SNP rs1344706, an intronic SNP in ZNF804A, has been identified with an increased risk of schizophrenia in several human populations. However in the Asian human population, the results have been inconsistent. Steinberg et al14 undertook GWAS and follow-up analysis for several populations and found no significant association between the SNP rs1344706 and schizophrenia in the Chinese population. Li et al9 also did a candidate gene study in two different groups and also found no significant association between SNP rs1344706 and schizophrenia in the Chinese population. In their analysis, SNP rs359895 also located in the same ZNF804A gene was found to have a strong association with schizophrenia in the Chinese population. However, Chen et al,8 investigating the association of SNP rs1344706, found that it had a significant association with schizophrenia in the Chinese population; the interaction of the association with different levels of patient IQ scores was checked, and it was observed that there was a stronger significant association of SNP rs1344706 with higher patient IQ scores. Meta-analysis has been a proven tool useful for resolving conflict reports and to increase power in a study. Meta analysis tries to estimate the consistency of effect size across the group of studies, and based on this consistency, it tries to estimate a summary effect size.30 Meta-analysis was used to find the true effect size of SNP rs1344706 against the risk of schizophrenia.

A total of 21 genetic studies were included in this meta analysis, of which 13 were in support of the null hypothesis, while the other eight studies found a positive association. Looking at the reports of each study that reported no association, reasons for lack of association could be extracted. A common reason for non-association observed from several studies included the risk allele frequencies of the SNP in the comparison groups. Li et al9 argued that studies with allele frequencies that differed to an extent from the frequency of the allele on HapMap31 and from the frequency reported in their studies were likely to have an opposite association. In their work, the T allele frequency of rs1344706 in the comparison (case/control) samples was 0.509, which is similar to the frequencies reported by O’Donovan et al7 (0.514) and Steinberg et al14 (0.546) as well as the frequency in the Han Chinese population from the HapMap31 database (0.524). It is quite different, however, from the frequency reported by Zhang et al21 (0.457) or Chen et al8 (0.564). We performed simple logistic regression to determine if the risk allele frequency of each study might affect the significance of a study result. We obtained a P-value of 0.0596 (~0.06), indicating that the allele frequencies might not be directly influencing the statistical association for each study. Other factors that might affect the association of a genetic study include the use of covariates in the analysis, subgroup analysis performed, disease model or type of statistical analysis used, type of multiple testing corrections used, etc. On the other hand, uncontrolled bias can also affect statistical association. Another strong reason given for the absence of association includes genetic architecture existing between the Asian and Caucasians. Li et al12 stated that the SNP might be inherited together with a functional change in the gene in Europeans, which is not the case in Asians. The linkage disequilibrium map of the genomic region showed a sharp change between the Caucasians and Asians. Wang et al19 stated that demographic differences can be the cause of inconsistencies in results. China is a country known to have complex demography and ethinic diversity, which might cause people from different regions to be born with different genetic traits. Other reasons include genetic heterogeneity, where different alleles are contributing to the pathogenesis of the genetic disorder; environmental exposure; the local culture and difference of schizophrenia subtypes in the subjects included.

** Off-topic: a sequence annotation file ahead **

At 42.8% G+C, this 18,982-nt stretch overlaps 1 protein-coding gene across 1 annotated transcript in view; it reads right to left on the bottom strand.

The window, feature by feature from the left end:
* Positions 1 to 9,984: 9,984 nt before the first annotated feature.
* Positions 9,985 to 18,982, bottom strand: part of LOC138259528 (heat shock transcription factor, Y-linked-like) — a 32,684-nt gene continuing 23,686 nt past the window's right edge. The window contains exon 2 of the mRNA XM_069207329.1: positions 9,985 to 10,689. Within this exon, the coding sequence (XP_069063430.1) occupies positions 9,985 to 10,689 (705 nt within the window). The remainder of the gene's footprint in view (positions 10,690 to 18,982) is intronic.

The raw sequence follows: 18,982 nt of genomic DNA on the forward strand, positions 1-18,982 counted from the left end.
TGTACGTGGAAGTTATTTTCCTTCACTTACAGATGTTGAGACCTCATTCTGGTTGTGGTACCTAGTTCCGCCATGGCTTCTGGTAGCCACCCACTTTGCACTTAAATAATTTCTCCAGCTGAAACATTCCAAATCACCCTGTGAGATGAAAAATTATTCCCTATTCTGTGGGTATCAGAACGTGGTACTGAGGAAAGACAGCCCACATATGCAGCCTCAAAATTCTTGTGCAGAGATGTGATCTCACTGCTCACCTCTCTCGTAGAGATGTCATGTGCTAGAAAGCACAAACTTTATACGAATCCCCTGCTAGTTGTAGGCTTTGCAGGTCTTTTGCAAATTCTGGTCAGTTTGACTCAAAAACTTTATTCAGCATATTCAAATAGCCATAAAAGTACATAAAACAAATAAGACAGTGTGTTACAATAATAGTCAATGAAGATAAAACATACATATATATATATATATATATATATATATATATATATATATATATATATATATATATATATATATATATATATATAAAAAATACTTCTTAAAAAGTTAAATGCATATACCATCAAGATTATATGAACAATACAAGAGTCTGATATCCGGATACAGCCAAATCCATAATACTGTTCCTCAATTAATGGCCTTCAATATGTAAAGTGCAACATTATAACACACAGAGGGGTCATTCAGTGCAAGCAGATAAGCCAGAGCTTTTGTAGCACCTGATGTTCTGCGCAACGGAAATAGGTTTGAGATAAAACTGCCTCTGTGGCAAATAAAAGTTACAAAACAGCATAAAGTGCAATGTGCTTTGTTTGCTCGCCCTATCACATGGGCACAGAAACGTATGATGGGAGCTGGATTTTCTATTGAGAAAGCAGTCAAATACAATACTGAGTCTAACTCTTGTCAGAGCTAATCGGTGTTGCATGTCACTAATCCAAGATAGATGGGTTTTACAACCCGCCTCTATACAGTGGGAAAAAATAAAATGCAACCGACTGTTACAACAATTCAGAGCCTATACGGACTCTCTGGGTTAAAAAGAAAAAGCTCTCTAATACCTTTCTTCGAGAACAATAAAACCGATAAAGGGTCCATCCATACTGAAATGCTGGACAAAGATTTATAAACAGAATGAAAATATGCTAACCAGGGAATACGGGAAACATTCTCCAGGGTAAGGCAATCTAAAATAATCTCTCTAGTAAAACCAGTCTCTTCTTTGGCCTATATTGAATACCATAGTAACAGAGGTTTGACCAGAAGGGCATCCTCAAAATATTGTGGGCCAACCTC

The results of this meta-analysis indicated that a statistical significance exists between the phenotype of interest and genotype; several tests were also performed to ensure the validity of the meta-analysis. Regression analysis was performed between the OR and mean ages to check for relationships; publication bias was performed to remove false results, and degree of heterogeneity was checked to detect the variance among the selected studies. This meta-analysis used the allelic model of comparison to inspect the association, and we observed that individuals who are carriers of the A or T allele of the SNP rs1344706 have a 6% increased risk of susceptibility to schizophrenia in the Chinese population.